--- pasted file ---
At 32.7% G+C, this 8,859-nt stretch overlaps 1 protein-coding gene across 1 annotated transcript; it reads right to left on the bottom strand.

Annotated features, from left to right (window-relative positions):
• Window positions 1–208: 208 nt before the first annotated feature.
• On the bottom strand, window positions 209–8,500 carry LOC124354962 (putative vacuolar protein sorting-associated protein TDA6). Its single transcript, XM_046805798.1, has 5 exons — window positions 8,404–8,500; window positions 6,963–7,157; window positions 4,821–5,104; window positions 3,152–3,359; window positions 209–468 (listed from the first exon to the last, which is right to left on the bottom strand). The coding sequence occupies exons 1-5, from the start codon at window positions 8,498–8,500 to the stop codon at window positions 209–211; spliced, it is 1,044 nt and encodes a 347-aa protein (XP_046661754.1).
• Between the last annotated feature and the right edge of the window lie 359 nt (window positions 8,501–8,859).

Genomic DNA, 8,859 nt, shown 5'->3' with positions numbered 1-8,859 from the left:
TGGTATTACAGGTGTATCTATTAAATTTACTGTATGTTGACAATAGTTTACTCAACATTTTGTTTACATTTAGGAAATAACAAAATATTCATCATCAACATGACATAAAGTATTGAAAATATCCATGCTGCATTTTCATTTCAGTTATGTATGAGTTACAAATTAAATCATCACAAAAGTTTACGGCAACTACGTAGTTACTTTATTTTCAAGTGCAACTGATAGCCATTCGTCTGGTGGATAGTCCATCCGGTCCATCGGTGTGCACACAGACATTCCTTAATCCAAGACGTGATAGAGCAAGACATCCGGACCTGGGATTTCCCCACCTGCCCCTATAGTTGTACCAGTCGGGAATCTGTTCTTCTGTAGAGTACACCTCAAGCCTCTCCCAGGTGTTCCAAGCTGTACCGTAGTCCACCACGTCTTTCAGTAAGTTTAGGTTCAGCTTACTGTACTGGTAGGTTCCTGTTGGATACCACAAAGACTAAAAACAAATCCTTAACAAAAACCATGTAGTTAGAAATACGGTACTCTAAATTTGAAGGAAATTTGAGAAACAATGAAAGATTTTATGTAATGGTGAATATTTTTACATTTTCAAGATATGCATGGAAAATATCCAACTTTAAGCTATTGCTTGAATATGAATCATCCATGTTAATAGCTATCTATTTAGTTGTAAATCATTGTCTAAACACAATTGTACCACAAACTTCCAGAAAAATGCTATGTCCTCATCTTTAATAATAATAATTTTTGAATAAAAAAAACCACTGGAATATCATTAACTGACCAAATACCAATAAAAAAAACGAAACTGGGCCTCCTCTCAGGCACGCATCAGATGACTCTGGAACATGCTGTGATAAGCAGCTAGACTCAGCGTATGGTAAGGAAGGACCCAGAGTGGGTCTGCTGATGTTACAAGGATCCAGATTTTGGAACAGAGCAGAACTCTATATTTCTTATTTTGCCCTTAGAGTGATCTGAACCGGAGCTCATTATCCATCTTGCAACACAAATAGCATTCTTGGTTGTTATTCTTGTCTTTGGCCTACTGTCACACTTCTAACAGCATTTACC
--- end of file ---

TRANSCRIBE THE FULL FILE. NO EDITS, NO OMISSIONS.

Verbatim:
At 32.7% G+C, this 8,859-nt stretch overlaps 1 protein-coding gene across 1 annotated transcript; it reads right to left on the bottom strand.

Annotated features, from left to right (window-relative positions):
• Window positions 1–208: 208 nt before the first annotated feature.
• On the bottom strand, window positions 209–8,500 carry LOC124354962 (putative vacuolar protein sorting-associated protein TDA6). Its single transcript, XM_046805798.1, has 5 exons — window positions 8,404–8,500; window positions 6,963–7,157; window positions 4,821–5,104; window positions 3,152–3,359; window positions 209–468 (listed from the first exon to the last, which is right to left on the bottom strand). The coding sequence occupies exons 1-5, from the start codon at window positions 8,498–8,500 to the stop codon at window positions 209–211; spliced, it is 1,044 nt and encodes a 347-aa protein (XP_046661754.1).
• Between the last annotated feature and the right edge of the window lie 359 nt (window positions 8,501–8,859).

Genomic DNA, 8,859 nt, shown 5'->3' with positions numbered 1-8,859 from the left:
TGGTATTACAGGTGTATCTATTAAATTTACTGTATGTTGACAATAGTTTACTCAACATTTTGTTTACATTTAGGAAATAACAAAATATTCATCATCAACATGACATAAAGTATTGAAAATATCCATGCTGCATTTTCATTTCAGTTATGTATGAGTTACAAATTAAATCATCACAAAAGTTTACGGCAACTACGTAGTTACTTTATTTTCAAGTGCAACTGATAGCCATTCGTCTGGTGGATAGTCCATCCGGTCCATCGGTGTGCACACAGACATTCCTTAATCCAAGACGTGATAGAGCAAGACATCCGGACCTGGGATTTCCCCACCTGCCCCTATAGTTGTACCAGTCGGGAATCTGTTCTTCTGTAGAGTACACCTCAAGCCTCTCCCAGGTGTTCCAAGCTGTACCGTAGTCCACCACGTCTTTCAGTAAGTTTAGGTTCAGCTTACTGTACTGGTAGGTTCCTGTTGGATACCACAAAGACTAAAAACAAATCCTTAACAAAAACCATGTAGTTAGAAATACGGTACTCTAAATTTGAAGGAAATTTGAGAAACAATGAAAGATTTTATGTAATGGTGAATATTTTTACATTTTCAAGATATGCATGGAAAATATCCAACTTTAAGCTATTGCTTGAATATGAATCATCCATGTTAATAGCTATCTATTTAGTTGTAAATCATTGTCTAAACACAATTGTACCACAAACTTCCAGAAAAATGCTATGTCCTCATCTTTAATAATAATAATTTTTGAATAAAAAAAACCACTGGAATATCATTAACTGACCAAATACCAATAAAAAAAACGAAACTGGGCCTCCTCTCAGGCACGCATCAGATGACTCTGGAACATGCTGTGATAAGCAGCTAGACTCAGCGTATGGTAAGGAAGGACCCAGAGTGGGTCTGCTGATGTTACAAGGATCCAGATTTTGGAACAGAGCAGAACTCTATATTTCTTATTTTGCCCTTAGAGTGATCTGAACCGGAGCTCATTATCCATCTTGCAACACAAATAGCATTCTTGGTTGTTATTCTTGTCTTTGGCCTACTGTCACACTTCTAACAGCATTTACC